A global overview about current ratings and their relevant peer groups, as well as international rating agency criteria for various sectors.
After completing Session 1, participants will be able to analyse a sovereign's institutional effectiveness, considering factors such as predictability of policymaking, external security risks, etc. The economic assessment will help participants to identify the key driver's for the economic development which is often the long-term basis for sovereign creditworthiness. The focus is identifying potential economic volatility or concentration, stemming e.g. from above-average reliance on receipts from commodities.
Participants will further be able to analyse the financial flexibility of sovereigns, taking into account factors such as the sovereign's external position, which gives the participants the ability to inspect the sovereign's currency status and its external liquidity, relative to the rest of the world.
The second important part of assessing a sovereign's financial flexibility is the fiscal assessment, meaning assessing the effect of an increasing/decreasing general government debt burden and relate it to the country's respective funding and debt structure, contingent liabilities, etc. The session will also explain the difference between the various debt definitions, such as net external debt burden and general government debt, including identifying their sustainability and early warning signs.
After completing the session, participants will further be able to explain the monetary assessment - which is the third part of assessing a sovereign's financial flexibility - including its factors such as the exchange rate regime, credibility of monetary policy and connect it to a country's development level of financial system and capital markets.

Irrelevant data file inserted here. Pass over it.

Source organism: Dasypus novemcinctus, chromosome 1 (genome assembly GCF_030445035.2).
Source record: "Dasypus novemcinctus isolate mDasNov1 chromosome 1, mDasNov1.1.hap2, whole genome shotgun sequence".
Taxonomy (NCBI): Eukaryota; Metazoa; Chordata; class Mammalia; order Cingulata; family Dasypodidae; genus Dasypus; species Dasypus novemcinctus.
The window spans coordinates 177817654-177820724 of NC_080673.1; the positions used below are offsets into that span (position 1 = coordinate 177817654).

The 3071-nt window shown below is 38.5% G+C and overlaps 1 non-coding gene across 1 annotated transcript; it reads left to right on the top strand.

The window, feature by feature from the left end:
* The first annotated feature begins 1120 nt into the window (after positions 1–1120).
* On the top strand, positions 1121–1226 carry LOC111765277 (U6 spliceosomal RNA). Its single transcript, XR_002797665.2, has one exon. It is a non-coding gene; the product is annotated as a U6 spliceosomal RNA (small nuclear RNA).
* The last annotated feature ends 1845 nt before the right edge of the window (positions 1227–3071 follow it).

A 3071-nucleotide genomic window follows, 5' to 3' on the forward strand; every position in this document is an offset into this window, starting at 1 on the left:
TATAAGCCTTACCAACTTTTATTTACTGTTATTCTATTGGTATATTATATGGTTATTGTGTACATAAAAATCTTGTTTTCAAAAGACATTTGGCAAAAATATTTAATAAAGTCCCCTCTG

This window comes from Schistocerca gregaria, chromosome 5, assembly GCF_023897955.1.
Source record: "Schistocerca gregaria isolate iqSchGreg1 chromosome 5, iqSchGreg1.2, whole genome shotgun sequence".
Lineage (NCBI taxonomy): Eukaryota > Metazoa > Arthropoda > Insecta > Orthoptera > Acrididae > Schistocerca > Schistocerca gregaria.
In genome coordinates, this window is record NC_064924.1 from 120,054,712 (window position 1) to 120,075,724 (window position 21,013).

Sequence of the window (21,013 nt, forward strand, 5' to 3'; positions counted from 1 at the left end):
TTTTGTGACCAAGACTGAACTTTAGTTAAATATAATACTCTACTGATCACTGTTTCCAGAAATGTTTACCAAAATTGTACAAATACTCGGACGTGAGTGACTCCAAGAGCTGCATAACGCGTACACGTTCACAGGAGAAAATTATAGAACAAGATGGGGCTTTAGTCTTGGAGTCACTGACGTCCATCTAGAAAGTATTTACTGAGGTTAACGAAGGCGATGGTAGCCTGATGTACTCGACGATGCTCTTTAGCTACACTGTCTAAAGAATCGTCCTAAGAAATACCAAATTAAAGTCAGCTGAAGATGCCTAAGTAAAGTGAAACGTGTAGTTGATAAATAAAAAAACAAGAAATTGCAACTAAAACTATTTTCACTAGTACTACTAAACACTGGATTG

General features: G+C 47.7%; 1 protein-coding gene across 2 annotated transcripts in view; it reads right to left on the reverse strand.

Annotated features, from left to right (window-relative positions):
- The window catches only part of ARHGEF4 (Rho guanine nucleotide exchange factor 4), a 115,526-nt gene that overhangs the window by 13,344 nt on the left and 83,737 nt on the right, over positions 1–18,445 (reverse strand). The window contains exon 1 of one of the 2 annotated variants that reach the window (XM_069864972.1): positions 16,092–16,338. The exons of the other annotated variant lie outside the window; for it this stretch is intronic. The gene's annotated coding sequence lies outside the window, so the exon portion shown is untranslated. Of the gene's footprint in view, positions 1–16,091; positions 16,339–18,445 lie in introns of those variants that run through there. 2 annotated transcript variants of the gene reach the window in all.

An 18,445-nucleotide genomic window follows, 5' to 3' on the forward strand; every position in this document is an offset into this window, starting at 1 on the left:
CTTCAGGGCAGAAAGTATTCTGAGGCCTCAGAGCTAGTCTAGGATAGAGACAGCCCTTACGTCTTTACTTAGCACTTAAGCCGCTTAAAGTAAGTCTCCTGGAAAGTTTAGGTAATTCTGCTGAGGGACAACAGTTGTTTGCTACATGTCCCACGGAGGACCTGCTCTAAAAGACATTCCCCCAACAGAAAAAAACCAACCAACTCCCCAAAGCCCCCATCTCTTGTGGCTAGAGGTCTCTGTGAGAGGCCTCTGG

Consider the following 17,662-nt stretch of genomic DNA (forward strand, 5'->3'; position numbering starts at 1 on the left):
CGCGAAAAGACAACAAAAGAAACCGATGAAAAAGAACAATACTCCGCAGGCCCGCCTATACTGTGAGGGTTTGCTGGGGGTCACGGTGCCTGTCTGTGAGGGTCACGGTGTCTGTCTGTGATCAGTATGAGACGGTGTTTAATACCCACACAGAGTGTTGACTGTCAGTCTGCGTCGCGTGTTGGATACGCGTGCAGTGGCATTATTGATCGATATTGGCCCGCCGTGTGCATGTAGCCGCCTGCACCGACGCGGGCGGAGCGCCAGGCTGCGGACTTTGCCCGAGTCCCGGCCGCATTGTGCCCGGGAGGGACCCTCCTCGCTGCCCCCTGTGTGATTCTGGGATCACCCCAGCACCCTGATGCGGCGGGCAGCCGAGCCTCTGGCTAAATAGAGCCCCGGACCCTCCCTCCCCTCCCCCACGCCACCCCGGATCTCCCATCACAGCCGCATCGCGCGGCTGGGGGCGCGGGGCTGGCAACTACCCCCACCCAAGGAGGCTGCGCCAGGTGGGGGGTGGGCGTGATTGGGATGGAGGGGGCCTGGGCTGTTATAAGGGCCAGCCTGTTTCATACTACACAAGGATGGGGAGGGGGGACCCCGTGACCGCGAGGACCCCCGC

Finally, the participants will be able to differentiate between foreign-currency and local-currency debt in order to apply credit risk correctly to a specific debt instrument and learn what they should and what they could incorporate in their internal rating tools.
After completing session 2, participants will be able to compare different forms of guarantees and interpret them in the light of a sovereign's banking system. Participants will also be able to relate rating implications of exchange offers and make use of the information for their internal purposes, i.e. taking into account various constellations of credit enhancement or overlooked credit risks.
After completing session 3, participants will be able to utilize rating methodologies of different sectors, including supranational institutions and government-related entities and use them consistently together with the rating agencies' rating above the sovereign criteria. Participants can also select to deep-dive into the use of credit watch and outlook, and discuss how to incorporate such frameworks into their own rating tools and credit analyses papers.
After completing the case study session, participants will be able to retrieve the information in the latest rating reports and examine how S&P assesses credit risk. The participants will discover which information the rating agency shares, and which information potentially remains encrypted, including categorizing the relevant rating factors and qualitative adjustments. This will lead participants to form their own opinions about credit risk on selected sovereigns and enable them to uncover the dos and don'ts when analysing sovereigns in their internal rating tools.
After completing session 4, participants will have a full view on in-depth analyses, taking into account various sovereign rating methodologies and will be able to use concrete learnings in order to enhance the quality of their internal rating tools (models).
Participants will discuss how to use the know-how for their internal purposes of assessing creditworthiness, and which assessment-elements and rating factors make sense to acquire for each own's analytical purposes.